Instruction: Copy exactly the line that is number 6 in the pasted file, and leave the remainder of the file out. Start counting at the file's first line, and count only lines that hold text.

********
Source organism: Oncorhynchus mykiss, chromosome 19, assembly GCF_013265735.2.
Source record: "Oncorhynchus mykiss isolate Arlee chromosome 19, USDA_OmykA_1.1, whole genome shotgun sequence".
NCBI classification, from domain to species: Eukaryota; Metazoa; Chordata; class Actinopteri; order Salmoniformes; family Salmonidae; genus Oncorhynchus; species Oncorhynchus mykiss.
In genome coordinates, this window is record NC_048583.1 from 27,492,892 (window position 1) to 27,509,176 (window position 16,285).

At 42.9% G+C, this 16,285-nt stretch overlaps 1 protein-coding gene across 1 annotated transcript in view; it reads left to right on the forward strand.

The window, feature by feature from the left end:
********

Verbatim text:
The window, feature by feature from the left end: